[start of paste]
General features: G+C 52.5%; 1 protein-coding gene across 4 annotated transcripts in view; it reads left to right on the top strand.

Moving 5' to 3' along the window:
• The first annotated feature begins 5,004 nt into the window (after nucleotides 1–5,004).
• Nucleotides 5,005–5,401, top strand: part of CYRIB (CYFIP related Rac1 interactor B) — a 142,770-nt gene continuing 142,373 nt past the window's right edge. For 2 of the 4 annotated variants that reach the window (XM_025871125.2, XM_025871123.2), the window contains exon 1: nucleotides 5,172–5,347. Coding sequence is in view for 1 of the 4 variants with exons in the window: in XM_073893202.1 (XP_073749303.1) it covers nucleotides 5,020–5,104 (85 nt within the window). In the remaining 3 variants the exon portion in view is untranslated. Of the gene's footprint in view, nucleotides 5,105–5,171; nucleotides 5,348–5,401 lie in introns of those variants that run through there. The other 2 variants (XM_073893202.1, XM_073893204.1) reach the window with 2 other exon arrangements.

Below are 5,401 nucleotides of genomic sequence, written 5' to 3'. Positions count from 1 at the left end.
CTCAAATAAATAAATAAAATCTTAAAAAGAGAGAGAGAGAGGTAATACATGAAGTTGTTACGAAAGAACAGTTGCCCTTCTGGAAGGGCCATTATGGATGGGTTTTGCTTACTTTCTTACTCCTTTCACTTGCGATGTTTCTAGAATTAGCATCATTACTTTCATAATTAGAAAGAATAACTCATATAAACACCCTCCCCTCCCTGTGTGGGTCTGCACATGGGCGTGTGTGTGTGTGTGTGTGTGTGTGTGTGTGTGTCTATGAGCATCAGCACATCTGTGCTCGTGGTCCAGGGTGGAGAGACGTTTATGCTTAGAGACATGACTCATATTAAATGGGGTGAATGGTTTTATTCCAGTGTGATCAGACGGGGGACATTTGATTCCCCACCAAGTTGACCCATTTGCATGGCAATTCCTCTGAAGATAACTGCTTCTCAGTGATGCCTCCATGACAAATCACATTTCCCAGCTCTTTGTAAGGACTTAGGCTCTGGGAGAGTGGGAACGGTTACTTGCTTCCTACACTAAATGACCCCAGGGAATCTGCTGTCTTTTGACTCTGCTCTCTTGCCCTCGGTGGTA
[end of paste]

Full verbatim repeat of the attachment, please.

General features: G+C 52.5%; 1 protein-coding gene across 4 annotated transcripts in view; it reads left to right on the top strand.

Moving 5' to 3' along the window:
• The first annotated feature begins 5,004 nt into the window (after nucleotides 1–5,004).
• Nucleotides 5,005–5,401, top strand: part of CYRIB (CYFIP related Rac1 interactor B) — a 142,770-nt gene continuing 142,373 nt past the window's right edge. For 2 of the 4 annotated variants that reach the window (XM_025871125.2, XM_025871123.2), the window contains exon 1: nucleotides 5,172–5,347. Coding sequence is in view for 1 of the 4 variants with exons in the window: in XM_073893202.1 (XP_073749303.1) it covers nucleotides 5,020–5,104 (85 nt within the window). In the remaining 3 variants the exon portion in view is untranslated. Of the gene's footprint in view, nucleotides 5,105–5,171; nucleotides 5,348–5,401 lie in introns of those variants that run through there. The other 2 variants (XM_073893202.1, XM_073893204.1) reach the window with 2 other exon arrangements.

Below are 5,401 nucleotides of genomic sequence, written 5' to 3'. Positions count from 1 at the left end.
CTCAAATAAATAAATAAAATCTTAAAAAGAGAGAGAGAGAGGTAATACATGAAGTTGTTACGAAAGAACAGTTGCCCTTCTGGAAGGGCCATTATGGATGGGTTTTGCTTACTTTCTTACTCCTTTCACTTGCGATGTTTCTAGAATTAGCATCATTACTTTCATAATTAGAAAGAATAACTCATATAAACACCCTCCCCTCCCTGTGTGGGTCTGCACATGGGCGTGTGTGTGTGTGTGTGTGTGTGTGTGTGTGTGTCTATGAGCATCAGCACATCTGTGCTCGTGGTCCAGGGTGGAGAGACGTTTATGCTTAGAGACATGACTCATATTAAATGGGGTGAATGGTTTTATTCCAGTGTGATCAGACGGGGGACATTTGATTCCCCACCAAGTTGACCCATTTGCATGGCAATTCCTCTGAAGATAACTGCTTCTCAGTGATGCCTCCATGACAAATCACATTTCCCAGCTCTTTGTAAGGACTTAGGCTCTGGGAGAGTGGGAACGGTTACTTGCTTCCTACACTAAATGACCCCAGGGAATCTGCTGTCTTTTGACTCTGCTCTCTTGCCCTCGGTGGTA